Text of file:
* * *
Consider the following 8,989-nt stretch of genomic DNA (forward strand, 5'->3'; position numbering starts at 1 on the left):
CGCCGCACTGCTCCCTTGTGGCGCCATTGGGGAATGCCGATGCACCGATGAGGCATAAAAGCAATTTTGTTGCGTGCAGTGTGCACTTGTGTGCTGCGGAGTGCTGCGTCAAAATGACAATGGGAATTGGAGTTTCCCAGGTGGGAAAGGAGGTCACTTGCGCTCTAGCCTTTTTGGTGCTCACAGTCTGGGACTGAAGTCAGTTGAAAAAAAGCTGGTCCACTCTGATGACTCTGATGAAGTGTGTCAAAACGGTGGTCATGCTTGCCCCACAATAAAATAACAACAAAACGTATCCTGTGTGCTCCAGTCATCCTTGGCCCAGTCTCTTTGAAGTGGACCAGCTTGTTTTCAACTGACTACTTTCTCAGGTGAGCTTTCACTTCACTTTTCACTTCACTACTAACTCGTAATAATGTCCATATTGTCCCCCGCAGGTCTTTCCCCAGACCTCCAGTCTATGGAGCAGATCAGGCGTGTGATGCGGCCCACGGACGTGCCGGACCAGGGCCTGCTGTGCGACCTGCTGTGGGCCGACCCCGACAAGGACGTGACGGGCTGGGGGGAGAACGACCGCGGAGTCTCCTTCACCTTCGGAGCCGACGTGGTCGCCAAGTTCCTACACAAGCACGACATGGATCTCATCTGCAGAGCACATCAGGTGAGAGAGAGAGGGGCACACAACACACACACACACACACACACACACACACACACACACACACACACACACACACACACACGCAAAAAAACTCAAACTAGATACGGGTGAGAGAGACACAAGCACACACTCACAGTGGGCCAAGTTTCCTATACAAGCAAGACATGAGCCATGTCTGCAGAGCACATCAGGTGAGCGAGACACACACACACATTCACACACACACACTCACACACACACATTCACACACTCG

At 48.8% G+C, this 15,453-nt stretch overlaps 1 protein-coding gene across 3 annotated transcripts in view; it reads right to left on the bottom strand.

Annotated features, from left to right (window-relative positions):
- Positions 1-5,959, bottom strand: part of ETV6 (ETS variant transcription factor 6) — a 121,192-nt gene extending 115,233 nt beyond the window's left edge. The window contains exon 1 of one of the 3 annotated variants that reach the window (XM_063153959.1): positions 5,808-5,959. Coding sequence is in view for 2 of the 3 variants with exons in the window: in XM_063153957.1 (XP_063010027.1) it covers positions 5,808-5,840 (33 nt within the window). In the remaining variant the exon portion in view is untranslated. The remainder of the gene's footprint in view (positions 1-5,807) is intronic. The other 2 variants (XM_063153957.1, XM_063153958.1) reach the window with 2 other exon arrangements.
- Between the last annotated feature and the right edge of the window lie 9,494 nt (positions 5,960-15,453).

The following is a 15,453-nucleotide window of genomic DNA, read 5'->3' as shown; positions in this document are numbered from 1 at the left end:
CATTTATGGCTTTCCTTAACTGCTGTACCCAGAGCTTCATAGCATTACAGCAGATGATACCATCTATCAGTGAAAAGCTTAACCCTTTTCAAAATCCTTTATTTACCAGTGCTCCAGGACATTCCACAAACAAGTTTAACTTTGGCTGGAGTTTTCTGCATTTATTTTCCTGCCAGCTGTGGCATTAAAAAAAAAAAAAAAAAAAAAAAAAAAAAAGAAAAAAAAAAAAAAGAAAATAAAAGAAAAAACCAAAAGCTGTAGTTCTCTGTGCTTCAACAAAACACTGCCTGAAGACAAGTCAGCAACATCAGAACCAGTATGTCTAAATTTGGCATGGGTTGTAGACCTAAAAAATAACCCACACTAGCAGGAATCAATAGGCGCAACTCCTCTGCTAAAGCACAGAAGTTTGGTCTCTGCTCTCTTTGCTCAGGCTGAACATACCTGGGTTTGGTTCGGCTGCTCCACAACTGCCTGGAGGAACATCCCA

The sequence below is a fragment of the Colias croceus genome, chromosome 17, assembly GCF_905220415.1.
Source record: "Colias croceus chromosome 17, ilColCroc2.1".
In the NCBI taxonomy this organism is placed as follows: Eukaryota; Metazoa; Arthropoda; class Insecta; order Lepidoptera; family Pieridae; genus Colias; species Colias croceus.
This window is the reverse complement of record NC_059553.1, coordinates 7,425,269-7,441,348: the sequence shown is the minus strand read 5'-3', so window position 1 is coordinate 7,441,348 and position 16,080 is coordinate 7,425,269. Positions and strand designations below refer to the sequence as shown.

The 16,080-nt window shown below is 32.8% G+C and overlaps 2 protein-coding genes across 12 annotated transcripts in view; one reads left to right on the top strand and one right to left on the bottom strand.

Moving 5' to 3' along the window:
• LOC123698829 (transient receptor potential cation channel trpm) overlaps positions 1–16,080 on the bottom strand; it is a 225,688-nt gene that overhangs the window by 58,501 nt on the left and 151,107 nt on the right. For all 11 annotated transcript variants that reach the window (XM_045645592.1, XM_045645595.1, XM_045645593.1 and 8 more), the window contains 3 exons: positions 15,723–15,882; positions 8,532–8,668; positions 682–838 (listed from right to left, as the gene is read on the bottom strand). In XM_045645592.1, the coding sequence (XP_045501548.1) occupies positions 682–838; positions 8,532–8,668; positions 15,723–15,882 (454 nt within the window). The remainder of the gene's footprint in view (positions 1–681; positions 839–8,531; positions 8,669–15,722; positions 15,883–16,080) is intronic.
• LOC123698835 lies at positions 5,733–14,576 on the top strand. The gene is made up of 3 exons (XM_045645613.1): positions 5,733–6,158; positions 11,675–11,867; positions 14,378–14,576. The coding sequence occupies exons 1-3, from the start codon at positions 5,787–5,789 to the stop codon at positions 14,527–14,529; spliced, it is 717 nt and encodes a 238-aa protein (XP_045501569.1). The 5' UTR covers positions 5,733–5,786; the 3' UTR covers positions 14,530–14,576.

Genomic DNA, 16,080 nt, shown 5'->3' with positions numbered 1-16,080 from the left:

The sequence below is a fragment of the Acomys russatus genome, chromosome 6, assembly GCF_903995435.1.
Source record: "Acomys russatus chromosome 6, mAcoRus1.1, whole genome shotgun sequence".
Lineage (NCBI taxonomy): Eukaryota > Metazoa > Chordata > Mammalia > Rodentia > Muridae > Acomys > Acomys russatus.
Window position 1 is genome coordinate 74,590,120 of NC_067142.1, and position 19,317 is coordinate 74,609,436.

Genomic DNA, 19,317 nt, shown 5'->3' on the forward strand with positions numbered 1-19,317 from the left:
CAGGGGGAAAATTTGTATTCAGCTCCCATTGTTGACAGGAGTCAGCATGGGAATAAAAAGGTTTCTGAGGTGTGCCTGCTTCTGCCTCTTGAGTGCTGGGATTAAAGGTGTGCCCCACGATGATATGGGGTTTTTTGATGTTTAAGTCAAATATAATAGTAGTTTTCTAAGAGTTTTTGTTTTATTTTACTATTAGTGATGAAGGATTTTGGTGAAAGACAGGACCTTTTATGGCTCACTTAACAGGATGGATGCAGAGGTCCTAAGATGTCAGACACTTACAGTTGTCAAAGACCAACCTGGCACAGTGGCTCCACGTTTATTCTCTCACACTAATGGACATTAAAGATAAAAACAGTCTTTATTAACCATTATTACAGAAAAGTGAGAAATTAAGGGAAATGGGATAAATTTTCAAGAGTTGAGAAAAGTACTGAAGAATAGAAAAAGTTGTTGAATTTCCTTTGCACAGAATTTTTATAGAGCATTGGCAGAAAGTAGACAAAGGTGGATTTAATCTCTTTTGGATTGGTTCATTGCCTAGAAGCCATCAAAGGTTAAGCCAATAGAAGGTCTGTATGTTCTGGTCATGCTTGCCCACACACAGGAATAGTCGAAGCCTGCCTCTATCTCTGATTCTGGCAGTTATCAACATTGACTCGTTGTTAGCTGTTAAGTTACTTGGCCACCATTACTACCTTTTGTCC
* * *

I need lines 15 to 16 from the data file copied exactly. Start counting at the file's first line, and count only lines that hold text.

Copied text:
• LOC123698829 (transient receptor potential cation channel trpm) overlaps positions 1–16,080 on the bottom strand; it is a 225,688-nt gene that overhangs the window by 58,501 nt on the left and 151,107 nt on the right. For all 11 annotated transcript variants that reach the window (XM_045645592.1, XM_045645595.1, XM_045645593.1 and 8 more), the window contains 3 exons: positions 15,723–15,882; positions 8,532–8,668; positions 682–838 (listed from right to left, as the gene is read on the bottom strand). In XM_045645592.1, the coding sequence (XP_045501548.1) occupies positions 682–838; positions 8,532–8,668; positions 15,723–15,882 (454 nt within the window). The remainder of the gene's footprint in view (positions 1–681; positions 839–8,531; positions 8,669–15,722; positions 15,883–16,080) is intronic.
• LOC123698835 lies at positions 5,733–14,576 on the top strand. The gene is made up of 3 exons (XM_045645613.1): positions 5,733–6,158; positions 11,675–11,867; positions 14,378–14,576. The coding sequence occupies exons 1-3, from the start codon at positions 5,787–5,789 to the stop codon at positions 14,527–14,529; spliced, it is 717 nt and encodes a 238-aa protein (XP_045501569.1). The 5' UTR covers positions 5,733–5,786; the 3' UTR covers positions 14,530–14,576.